Tropical groundwater may prove to be a climate-resilient source of freshwater in the tropics as intense rainfall favours the replenishment of these resources, according to a new study published in Environmental Research Letters.
The GroFutures team is working with the Tanzanian Ministry of Water to establish automated, high-frequency monitoring to examine how heavy rains associated with the El Niño Southern Oscillation (ENSO) replenish vital groundwater resources.
The team from Sokoine University of Agriculture (Japhet Kashaigili, PhD student Richard Festo) and UCL (Richard Taylor, PhD Student David Seddon) are working with the WamiRuvu Basin Water Office in a small semi-arid basin (Makutapora) in central Tanzania which features a wellfield that supplies the capital city, Dodoma, with safe water. Groundwater withdrawals have risen sharply in recent years and there is considerable uncertainty regarding the sustainability of this supply. Previous research led by members of the GroFutures Team showed that replenishment occurs episodically, on average just 1 year in 5, and usually in association with El Niño events.
In anticipation of the “Godzilla” El Niño event this year, the team is setting up instruments to monitor hourly groundwater levels and river stage (level) to investigate how heavy rains replenish groundwater at the Makutapora Wellfield. These observations will inform not only sustainable management of wellfield itself but also strategies for amplifying replenishment here and in other similar tropical semi-arid locations.
On September 25, 2015, the global development agenda for the next 15 years was set at the United Nations General Assembly following the adoption of the Sustainable Development Goals (SDGs). GroFutures Team members Simon Damkjaer and Richard Taylor comment on the limitations of current metrics used to assess progress toward SDG 6.4 – “to… substantially reducing the number of people living under conditions of water scarcity“. Read their commentary here: the Circle of Blue.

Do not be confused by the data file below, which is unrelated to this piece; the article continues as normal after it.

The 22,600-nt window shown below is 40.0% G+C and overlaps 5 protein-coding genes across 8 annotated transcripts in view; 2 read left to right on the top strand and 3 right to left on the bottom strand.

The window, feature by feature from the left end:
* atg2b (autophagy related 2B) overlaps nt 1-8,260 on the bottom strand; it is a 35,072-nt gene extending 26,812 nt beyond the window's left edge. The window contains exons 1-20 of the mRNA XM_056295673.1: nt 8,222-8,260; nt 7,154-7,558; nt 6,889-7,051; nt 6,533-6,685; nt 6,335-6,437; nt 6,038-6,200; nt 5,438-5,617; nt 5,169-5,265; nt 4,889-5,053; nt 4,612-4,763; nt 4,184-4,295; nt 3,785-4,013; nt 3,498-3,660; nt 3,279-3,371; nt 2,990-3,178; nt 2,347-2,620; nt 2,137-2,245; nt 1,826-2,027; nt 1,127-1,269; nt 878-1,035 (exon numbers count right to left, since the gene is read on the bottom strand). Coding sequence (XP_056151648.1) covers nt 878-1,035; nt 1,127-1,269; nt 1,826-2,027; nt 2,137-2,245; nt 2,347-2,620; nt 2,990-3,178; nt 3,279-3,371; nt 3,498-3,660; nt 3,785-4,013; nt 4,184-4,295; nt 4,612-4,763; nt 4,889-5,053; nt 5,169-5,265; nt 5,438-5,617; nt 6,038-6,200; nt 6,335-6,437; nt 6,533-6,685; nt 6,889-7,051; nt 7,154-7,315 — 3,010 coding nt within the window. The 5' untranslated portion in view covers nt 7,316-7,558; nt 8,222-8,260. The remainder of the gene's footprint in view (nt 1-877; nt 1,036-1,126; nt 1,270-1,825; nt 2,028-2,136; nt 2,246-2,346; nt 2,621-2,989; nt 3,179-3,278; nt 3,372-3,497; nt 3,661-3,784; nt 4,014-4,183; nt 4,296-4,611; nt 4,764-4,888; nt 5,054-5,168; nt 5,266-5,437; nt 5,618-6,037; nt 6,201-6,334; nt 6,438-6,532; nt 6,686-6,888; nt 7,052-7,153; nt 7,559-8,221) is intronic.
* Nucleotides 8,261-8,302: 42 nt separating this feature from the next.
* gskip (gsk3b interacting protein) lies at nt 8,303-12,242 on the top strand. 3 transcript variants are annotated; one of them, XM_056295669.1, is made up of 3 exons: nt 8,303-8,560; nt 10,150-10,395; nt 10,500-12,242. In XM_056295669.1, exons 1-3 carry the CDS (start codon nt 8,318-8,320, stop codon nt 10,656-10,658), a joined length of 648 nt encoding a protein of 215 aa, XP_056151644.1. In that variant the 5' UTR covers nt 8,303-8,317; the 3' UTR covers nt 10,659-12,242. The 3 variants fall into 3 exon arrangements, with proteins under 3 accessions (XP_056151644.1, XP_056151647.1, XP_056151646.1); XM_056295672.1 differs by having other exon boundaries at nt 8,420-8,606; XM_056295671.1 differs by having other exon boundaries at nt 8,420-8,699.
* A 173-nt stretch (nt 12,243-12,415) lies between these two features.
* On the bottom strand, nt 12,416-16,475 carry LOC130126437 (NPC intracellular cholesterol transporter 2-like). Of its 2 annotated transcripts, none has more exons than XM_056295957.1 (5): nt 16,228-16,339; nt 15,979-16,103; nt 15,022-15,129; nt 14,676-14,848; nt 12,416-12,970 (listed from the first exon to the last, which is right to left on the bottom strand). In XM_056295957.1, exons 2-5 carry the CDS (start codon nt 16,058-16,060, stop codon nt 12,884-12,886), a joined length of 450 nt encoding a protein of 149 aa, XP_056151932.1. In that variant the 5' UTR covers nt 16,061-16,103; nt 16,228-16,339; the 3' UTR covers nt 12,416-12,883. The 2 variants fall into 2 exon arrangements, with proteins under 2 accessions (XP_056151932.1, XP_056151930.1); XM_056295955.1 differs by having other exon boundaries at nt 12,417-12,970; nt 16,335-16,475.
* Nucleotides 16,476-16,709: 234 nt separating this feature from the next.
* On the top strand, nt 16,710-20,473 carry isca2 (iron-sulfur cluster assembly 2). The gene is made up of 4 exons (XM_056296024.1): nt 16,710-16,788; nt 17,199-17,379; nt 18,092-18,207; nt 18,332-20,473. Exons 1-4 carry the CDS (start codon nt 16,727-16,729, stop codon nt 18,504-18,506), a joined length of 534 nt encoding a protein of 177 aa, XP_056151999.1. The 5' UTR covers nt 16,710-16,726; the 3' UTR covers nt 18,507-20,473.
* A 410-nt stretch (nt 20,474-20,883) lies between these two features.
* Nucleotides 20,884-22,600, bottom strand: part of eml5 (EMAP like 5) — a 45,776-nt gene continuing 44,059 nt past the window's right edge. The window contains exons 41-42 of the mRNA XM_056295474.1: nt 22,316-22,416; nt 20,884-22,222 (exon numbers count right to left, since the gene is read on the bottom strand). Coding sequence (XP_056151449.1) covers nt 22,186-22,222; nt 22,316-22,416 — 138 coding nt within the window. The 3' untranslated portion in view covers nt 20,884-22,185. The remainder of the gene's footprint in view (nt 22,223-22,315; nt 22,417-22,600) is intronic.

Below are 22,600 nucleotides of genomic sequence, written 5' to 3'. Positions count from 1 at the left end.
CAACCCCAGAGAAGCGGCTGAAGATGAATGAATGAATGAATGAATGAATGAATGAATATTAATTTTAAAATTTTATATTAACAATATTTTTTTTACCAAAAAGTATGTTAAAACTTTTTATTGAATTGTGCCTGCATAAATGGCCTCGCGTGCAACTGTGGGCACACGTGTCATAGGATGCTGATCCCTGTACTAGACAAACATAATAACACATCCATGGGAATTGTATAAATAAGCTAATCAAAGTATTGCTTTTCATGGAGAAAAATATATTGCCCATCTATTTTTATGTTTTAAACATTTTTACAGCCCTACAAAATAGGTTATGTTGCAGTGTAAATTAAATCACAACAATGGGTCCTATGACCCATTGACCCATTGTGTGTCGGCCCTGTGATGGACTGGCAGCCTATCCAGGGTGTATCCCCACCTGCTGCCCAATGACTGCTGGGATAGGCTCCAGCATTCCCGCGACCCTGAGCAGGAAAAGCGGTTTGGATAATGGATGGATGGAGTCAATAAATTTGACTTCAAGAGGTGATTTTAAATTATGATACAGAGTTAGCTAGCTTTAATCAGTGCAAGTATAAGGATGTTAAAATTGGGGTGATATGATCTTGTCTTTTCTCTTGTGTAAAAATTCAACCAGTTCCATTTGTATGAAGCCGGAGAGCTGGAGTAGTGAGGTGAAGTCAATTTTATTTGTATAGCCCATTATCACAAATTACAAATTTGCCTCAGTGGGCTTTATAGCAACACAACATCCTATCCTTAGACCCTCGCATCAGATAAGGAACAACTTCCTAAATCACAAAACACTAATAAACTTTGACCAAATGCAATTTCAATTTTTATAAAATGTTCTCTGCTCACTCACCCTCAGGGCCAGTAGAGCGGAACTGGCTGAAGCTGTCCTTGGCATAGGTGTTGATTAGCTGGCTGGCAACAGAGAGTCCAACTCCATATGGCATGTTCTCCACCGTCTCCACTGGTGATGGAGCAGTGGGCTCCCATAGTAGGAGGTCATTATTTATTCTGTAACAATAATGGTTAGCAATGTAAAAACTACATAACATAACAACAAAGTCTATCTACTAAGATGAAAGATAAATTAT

Grofutures is one of the five UPGro Consortium Projects, led by Professor Richard Taylor at University College London (UCL). There is now a comprehensive new website that provides all the latest news and background on the study.
The Objectives of Grofutures are:
Inclusive groundwater governance:
GroFutures will develop an inclusive, participatory framework for groundwater governance in which the views of poor women and men are considered together with the trade-offs associated with groundwater development pathways.
GroFutures will apply new geophysical techniques and compile long-term observations of groundwater levels from our Network of African Groundwater Observatories to substantially improve knowledge of the renewability and volume of groundwater in Sub-Saharan Africa.
Find out more at grofutures.org